Honesty is important. Real scientists are honest. Alarmist ‘scientists’ insist that they have precisely performed measurements which are, in fact, not even wild-ass guesses. We shouldn’t stoop to the level of the alarmists.

richardscourtney
Reply to  richardscourtney
April 19, 2017 9:45 am

Kristian:

It is obvious that we have a difference of opinion. All I can do is iterate my view for clarity.

I stand by my view that the 10 (n.b. TEN) different methods I cited do not use the same procedures so cannot be using the same set of assumptions and they are obtained from different source data, but they each provide a similar determination of climate sensitivity being ~0.4°C for a doubling of CO2 equivalent.
It is a stretch to suggest their similar determinations are a coincidence.

Richard

richardscourtney
Reply to  richardscourtney
April 19, 2017 9:51 am

Chimp:

Thanks for your message that says to me

Couldn’t agree more that there is little to no difference between ECS and CS, if such a thing exist.

I admit to some disappointment because I had hoped we had disagreement which may have enabled us to have a useful debate from which I could learn.

Richard

Reply to  richardscourtney
April 19, 2017 3:12 pm

Richard,

I must say I find your position on this subject peculiar. Are you suggesting that you have referenced ten different ways of actually measuring “climate sensitivity” in the real Earth system that all somehow independently lead to a similar result?

Do you not agree with “Climate Science” that “climate sensitivity” (λ) is simply ΔT_s/RF (K/(W/m^2))? And do you not agree that all of these different “methods” or “procedures” will still in the end have to have this relationship as their basic – and common – theoretical/mathematical premise when estimating their “climate sensitivity”? If so, can you really not see that the giant ASSUMPTION being made here simply resides in that formula. You ASSUME a priori that the calculated “radiative forcing” from an increase in e.g. CO2_atm is the direct CAUSE behind some observed absolute rise in temperature. It doesn’t matter what method you use to get there. You HAVE TO go through that equation. And you HAVE TO assume a direct causal link between your observed temperature rise and the “radiative forcing” from a concurrent rise in CO2_atm. There is no escape. “Climate sensitivity” to +CO2_atm in the real Earth system is but a circular idea. Until it has actually been SHOWN empirically – in the real Earth system – that there’s an actually traceable and consistent causal link from +CO2_atm to +T. It hasn’t been shown, Richard. Not anywhere. Not even remotely so. It is ONLY ever assumed. But the data doesn’t support the assumption. The data refutes the assumption.

richardscourtney
Reply to  richardscourtney
April 20, 2017 4:09 am

Kristian:

You say to me

I must say I find your position on this subject peculiar. Are you suggesting that you have referenced ten different ways of actually measuring “climate sensitivity” in the real Earth system that all somehow independently lead to a similar result?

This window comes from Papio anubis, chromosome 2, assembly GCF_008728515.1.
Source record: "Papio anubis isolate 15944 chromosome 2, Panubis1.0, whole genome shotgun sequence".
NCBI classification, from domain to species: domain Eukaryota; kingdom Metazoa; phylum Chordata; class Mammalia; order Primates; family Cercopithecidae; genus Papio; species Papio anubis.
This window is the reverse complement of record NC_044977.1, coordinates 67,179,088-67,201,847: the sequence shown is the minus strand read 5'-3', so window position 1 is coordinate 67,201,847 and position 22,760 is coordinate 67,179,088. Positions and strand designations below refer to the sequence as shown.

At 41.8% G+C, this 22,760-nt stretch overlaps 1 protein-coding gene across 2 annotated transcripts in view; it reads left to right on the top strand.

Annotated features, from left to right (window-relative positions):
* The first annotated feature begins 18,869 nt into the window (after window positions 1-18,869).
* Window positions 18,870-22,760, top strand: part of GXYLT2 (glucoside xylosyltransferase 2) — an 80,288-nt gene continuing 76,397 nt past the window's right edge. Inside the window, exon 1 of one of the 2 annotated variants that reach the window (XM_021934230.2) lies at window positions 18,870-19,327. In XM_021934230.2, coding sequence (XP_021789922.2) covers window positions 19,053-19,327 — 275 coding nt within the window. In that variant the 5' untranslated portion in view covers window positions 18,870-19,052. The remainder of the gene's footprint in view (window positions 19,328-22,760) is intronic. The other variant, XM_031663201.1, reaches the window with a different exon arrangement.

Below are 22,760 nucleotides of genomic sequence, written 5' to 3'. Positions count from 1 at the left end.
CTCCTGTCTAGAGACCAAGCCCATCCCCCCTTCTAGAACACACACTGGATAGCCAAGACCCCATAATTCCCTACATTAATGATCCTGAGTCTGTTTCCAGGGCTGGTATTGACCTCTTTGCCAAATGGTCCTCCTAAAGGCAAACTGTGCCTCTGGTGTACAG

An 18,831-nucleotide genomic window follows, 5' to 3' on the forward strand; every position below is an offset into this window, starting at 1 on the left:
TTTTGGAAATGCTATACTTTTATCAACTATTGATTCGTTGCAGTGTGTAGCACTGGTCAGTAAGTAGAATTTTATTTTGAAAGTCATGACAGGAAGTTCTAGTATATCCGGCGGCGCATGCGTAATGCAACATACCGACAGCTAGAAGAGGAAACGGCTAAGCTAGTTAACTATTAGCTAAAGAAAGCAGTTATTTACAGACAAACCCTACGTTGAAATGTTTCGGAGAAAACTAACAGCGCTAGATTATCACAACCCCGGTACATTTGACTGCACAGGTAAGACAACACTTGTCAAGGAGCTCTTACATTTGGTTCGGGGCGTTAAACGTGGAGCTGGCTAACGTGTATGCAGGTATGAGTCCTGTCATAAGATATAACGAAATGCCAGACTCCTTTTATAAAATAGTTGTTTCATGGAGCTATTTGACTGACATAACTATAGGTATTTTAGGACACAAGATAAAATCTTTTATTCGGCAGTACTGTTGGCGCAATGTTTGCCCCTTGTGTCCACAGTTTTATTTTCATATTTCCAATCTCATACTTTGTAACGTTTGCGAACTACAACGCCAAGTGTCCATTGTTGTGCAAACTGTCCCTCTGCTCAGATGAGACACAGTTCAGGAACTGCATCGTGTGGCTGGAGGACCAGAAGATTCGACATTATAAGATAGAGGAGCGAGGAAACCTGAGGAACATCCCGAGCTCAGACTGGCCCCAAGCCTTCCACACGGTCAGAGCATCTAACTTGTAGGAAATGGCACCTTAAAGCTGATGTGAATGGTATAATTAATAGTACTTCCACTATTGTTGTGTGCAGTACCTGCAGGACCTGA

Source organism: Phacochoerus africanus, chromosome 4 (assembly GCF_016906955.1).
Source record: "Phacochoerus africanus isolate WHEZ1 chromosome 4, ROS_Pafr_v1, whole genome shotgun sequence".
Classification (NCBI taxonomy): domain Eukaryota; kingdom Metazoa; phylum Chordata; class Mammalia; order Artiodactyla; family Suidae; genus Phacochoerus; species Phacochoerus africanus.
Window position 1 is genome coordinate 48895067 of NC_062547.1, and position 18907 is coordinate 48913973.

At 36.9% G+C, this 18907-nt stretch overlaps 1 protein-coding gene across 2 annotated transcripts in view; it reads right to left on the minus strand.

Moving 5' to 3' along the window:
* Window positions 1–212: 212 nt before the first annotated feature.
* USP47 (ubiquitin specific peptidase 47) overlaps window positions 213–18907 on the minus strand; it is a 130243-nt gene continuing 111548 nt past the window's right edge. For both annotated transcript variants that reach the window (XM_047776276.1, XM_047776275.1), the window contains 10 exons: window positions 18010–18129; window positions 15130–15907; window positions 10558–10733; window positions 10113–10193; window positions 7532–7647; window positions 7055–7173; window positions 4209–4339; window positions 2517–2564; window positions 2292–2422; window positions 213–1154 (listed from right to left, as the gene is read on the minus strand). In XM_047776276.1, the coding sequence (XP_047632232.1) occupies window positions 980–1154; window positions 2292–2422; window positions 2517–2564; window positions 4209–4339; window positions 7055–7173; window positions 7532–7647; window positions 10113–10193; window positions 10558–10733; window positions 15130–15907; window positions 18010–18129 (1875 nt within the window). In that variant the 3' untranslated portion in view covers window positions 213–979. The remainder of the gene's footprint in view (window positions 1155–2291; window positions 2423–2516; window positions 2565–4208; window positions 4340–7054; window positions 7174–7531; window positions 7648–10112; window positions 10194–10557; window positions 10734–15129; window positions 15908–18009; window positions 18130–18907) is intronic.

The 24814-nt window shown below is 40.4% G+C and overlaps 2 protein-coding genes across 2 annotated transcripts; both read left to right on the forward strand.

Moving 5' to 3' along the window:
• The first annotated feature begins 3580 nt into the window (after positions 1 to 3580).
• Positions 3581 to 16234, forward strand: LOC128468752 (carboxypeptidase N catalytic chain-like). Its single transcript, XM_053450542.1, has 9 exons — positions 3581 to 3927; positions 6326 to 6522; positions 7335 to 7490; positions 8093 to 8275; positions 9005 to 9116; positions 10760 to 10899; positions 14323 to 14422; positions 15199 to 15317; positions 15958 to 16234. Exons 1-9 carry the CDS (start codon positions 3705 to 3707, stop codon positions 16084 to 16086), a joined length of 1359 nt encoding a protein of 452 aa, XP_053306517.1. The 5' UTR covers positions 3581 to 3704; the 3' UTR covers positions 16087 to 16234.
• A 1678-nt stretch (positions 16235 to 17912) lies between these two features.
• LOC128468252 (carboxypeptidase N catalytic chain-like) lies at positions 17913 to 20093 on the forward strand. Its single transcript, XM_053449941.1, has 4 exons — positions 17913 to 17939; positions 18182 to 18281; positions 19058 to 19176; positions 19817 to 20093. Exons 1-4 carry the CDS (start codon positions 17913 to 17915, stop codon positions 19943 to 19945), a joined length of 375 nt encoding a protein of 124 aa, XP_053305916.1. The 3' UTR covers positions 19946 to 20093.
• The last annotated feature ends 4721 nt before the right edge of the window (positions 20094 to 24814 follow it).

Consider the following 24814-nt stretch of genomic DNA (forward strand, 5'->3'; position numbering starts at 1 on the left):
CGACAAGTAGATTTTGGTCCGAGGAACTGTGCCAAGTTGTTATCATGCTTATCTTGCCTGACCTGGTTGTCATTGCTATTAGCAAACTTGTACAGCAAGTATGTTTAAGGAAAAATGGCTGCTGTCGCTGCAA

There is nothing “peculiar” about my position.

I am “suggesting” nothing.

In this thread I have repeatedly referenced and linked to three papers which between them provide reports of ten different ways of actually measuring “climate sensitivity” in the real Earth system using different data sources, and they each result in a determination that climate sensitivity is ~0.4°C for a doubling of atmospheric CO2 concentration. It seems you have failed to read the papers I have referenced and linked.

Richard

Reply to  richardscourtney
April 20, 2017 7:04 am

No, Richard. You simply refuse to see my point. It doesn’t matter what method you use. Ultimately, you need to go through the ΔT/RF = λ equation to get to an actual “climate sensitivity” estimate. That means at some point in your analysis you will HAVE TO ASSUME that the RF is in fact directly responsible for an observed rise in T. You can’t.

Reply to  Kristian
April 20, 2017 7:20 am

That means at some point in your analysis you will HAVE TO ASSUME that the RF is in fact directly responsible for an observed rise in T.

This implies you think the sum of all of the forcing is what matters, how do you know they all stay the same and sum? Hint, they don’t.

richardscourtney
Reply to  richardscourtney
April 20, 2017 1:05 pm

Kristian:

You say to me:

No, Richard. You simply refuse to see my point. It doesn’t matter what method you use. Ultimately, you need to go through the ΔT/RF = λ equation to get to an actual “climate sensitivity” estimate. That means at some point in your analysis you will HAVE TO ASSUME that the RF is in fact directly responsible for an observed rise in T. You can’t.

Absolutely not!
I do “see your point” and I disagree with it.

However, you are metaphorically putting your fingers in your ears and shouting ‘Lah! Lah! Lah!’ to what I have said to you.

So, I again repeat what I have said to you.
It is obvious that we have a difference of opinion. All I can do is iterate my view for clarity.

I stand by my view that the 10 (n.b. TEN) different methods I cited do not use the same procedures so cannot be using the same set of assumptions and they are obtained from different source data, but they each provide a similar determination of climate sensitivity being ~0.4°C for a doubling of CO2 equivalent.
It is a stretch to suggest their similar determinations are a coincidence.

Richard

Reply to  richardscourtney
April 21, 2017 6:25 am

richardscourtney says, April 20, 2017 at 1:05 pm:

I do “see your point” and I disagree with it.

Richard,

No, it is obvious that you do not see my point. Because my “point” is not a matter of opinion. “Climate sensitivity” to +CO2_atm IS fundamentally ASSUMED. No one has ever “measured” it, Richard.